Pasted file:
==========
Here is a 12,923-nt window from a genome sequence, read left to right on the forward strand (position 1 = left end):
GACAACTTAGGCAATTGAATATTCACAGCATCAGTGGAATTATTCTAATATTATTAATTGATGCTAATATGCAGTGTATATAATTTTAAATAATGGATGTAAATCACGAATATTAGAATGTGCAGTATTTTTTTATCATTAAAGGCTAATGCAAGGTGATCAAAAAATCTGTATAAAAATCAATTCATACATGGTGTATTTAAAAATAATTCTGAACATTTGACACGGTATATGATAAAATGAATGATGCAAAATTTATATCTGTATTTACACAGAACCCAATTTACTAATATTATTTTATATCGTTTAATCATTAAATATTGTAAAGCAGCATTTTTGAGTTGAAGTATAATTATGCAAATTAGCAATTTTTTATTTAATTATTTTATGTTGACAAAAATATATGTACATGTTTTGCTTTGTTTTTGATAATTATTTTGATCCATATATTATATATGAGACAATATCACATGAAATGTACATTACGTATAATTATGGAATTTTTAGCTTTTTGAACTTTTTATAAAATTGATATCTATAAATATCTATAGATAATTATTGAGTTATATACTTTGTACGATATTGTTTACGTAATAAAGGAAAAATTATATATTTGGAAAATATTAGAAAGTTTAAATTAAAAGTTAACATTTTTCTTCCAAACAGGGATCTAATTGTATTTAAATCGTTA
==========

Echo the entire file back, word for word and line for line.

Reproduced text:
Here is a 12,923-nt window from a genome sequence, read left to right on the forward strand (position 1 = left end):
GACAACTTAGGCAATTGAATATTCACAGCATCAGTGGAATTATTCTAATATTATTAATTGATGCTAATATGCAGTGTATATAATTTTAAATAATGGATGTAAATCACGAATATTAGAATGTGCAGTATTTTTTTATCATTAAAGGCTAATGCAAGGTGATCAAAAAATCTGTATAAAAATCAATTCATACATGGTGTATTTAAAAATAATTCTGAACATTTGACACGGTATATGATAAAATGAATGATGCAAAATTTATATCTGTATTTACACAGAACCCAATTTACTAATATTATTTTATATCGTTTAATCATTAAATATTGTAAAGCAGCATTTTTGAGTTGAAGTATAATTATGCAAATTAGCAATTTTTTATTTAATTATTTTATGTTGACAAAAATATATGTACATGTTTTGCTTTGTTTTTGATAATTATTTTGATCCATATATTATATATGAGACAATATCACATGAAATGTACATTACGTATAATTATGGAATTTTTAGCTTTTTGAACTTTTTATAAAATTGATATCTATAAATATCTATAGATAATTATTGAGTTATATACTTTGTACGATATTGTTTACGTAATAAAGGAAAAATTATATATTTGGAAAATATTAGAAAGTTTAAATTAAAAGTTAACATTTTTCTTCCAAACAGGGATCTAATTGTATTTAAATCGTTA